PIC-Based Archos Remote
instructions (no operation). These allow the switches to be
read accurately and are necessary because the pullup
resistor on GP3 is about 10x larger than the pullups on
GP0 and GP1, causing a delay before this input accurately
reflects the switch status.
Once the switches have been debounced, the data read
from the switches is converted into a command that is used
to determine the necessary action, implemented by a call
(actually a goto) to fntable. To save space, only one- or
two-switch combinations are decoded. If the user presses
three or more switches simultaneously, they are ignored.
For the Next, Previous, Stop, and Play switches, a
single command is sent to the recorder, even if the switch
is held down. When the volume is being changed, however, it is useful to send repeated changes while the switch is
depressed. For Volume Up and Volume Down, therefore,
the WDT period is made shorter (about 140 ms) prior to
sending the initial command and then going to sleep. After
an initial delay of about 750 ms, a repeated command is
sent every time the WDT wakes the PIC up, until the switch
The six single-switch commands are those we’ve
already discussed. Only one two-switch command is currently
implemented — if the Volume Up and Volume Down keys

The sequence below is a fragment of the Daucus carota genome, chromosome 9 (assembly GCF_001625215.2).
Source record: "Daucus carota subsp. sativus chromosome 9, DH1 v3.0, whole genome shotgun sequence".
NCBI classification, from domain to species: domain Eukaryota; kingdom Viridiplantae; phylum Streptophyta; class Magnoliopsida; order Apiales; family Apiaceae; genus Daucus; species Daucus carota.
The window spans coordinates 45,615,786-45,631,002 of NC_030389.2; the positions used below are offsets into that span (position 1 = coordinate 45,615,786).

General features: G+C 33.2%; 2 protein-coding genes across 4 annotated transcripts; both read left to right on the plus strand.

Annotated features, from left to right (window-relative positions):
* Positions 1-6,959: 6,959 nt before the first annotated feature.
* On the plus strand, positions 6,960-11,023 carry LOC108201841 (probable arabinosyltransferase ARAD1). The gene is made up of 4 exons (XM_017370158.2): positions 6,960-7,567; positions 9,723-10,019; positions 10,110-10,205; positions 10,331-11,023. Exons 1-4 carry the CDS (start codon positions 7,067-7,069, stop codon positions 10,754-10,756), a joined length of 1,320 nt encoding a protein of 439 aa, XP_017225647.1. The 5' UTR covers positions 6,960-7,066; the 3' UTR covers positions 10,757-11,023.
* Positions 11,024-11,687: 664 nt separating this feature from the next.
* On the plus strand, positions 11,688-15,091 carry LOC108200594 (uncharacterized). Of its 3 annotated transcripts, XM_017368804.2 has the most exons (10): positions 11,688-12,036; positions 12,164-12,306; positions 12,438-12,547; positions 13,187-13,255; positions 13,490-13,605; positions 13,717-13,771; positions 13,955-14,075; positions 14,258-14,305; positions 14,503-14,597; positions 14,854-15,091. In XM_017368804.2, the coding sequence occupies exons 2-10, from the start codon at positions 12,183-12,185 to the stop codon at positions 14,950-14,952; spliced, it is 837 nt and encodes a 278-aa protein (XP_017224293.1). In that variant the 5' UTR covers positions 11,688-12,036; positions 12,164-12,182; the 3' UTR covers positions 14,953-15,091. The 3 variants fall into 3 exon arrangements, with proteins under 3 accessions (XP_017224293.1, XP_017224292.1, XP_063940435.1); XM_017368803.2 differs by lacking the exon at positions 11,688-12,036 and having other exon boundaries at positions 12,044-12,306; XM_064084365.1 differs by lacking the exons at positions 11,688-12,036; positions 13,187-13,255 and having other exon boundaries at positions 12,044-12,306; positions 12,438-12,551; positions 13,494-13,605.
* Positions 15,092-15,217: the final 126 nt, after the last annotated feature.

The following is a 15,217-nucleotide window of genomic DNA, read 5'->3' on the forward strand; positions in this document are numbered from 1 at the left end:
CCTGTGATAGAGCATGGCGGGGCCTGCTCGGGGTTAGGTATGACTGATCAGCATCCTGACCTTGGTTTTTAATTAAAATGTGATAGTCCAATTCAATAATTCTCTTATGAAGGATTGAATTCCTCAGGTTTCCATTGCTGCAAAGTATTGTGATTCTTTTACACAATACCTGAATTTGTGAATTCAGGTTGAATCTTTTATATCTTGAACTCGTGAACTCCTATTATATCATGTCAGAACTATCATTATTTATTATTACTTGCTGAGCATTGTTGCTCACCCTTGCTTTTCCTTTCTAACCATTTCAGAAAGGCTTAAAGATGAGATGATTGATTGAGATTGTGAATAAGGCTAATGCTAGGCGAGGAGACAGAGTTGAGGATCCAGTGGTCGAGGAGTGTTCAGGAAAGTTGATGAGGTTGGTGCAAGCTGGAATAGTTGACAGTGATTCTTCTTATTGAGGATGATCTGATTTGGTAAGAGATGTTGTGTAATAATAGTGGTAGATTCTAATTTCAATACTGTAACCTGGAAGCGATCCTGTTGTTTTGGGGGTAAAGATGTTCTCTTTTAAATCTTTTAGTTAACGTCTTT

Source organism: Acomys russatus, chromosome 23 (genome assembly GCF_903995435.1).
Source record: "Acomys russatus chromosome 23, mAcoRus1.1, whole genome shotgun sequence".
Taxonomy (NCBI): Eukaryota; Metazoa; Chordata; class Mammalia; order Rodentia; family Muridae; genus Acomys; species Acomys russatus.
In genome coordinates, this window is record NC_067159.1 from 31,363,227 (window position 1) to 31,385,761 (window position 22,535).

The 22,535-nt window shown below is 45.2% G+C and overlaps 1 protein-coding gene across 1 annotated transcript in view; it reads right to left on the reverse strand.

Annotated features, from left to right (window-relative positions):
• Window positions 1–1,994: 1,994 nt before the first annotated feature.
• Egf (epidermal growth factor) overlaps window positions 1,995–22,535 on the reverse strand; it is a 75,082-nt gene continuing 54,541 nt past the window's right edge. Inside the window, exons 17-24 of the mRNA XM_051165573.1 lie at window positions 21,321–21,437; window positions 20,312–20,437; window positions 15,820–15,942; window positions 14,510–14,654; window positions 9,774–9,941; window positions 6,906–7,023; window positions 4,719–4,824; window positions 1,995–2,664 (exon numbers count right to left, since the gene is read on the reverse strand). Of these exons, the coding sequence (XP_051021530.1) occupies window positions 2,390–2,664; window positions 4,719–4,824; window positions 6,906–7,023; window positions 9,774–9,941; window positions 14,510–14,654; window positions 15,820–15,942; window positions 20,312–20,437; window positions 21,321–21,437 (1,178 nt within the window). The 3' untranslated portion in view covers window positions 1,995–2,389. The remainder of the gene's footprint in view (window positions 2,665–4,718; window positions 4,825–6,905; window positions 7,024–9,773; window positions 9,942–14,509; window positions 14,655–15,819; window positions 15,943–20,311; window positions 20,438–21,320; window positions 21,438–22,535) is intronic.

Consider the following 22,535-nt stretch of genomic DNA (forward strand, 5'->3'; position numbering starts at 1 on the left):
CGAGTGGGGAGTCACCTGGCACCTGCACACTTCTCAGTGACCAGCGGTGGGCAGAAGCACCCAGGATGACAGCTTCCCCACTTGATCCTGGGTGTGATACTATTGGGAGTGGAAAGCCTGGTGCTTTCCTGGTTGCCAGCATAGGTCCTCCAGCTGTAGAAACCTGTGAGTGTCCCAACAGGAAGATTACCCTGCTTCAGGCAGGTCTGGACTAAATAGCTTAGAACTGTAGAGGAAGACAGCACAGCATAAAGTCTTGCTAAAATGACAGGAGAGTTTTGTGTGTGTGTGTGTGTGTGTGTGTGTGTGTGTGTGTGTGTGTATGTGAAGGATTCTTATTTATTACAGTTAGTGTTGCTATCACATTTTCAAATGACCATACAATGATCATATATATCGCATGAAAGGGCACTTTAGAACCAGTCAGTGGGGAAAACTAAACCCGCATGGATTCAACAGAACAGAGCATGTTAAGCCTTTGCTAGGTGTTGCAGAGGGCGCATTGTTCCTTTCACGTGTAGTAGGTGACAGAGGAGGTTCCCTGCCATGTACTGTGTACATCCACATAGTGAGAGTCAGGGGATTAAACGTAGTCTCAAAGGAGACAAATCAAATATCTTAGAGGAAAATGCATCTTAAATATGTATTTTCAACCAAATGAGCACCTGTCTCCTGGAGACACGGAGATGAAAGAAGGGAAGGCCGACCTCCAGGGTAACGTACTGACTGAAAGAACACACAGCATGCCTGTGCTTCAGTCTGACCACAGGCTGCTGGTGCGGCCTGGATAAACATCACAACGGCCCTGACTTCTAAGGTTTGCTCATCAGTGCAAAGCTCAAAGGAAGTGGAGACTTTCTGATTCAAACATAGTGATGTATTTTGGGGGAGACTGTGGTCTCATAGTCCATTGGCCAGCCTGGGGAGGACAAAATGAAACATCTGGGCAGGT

are pressed together and held for more than a couple of
seconds, the remote goes into Calibrate mode, which
is discussed in the next section. All other two-switch
combinations are discarded. If additional commands need
to be implemented later, the code can be easily incorporated
Hardware construction: Rating 2.
The construction of the high-roller is simple. Anyone with
basic electronic skills (soldering, reading a schematic, and so on)
will be able to put the unit together. You will need to be careful
when soldering the surface mount components. Use a fine
point soldering iron and work as quickly as you can.
Software: Rating 2
The software is a little more complicated and uses some
techniques that require some thought to understand. However,
it is well commented and relatively short, so, if you have some
familiarity with PIC assembly language, understanding the code
will not be difficult.
Programming the device requires that you are able to use
a programmer. Alternatively, I can provide a pre-programmed
PIC12LC508A for $10.00, including shipping from the UK.
Anyone wishing to purchase a pre-programmed chip should
first contact me at pic. email@example.com
Affordable Motion Control Products
Circle #58 on the Reader Service Card.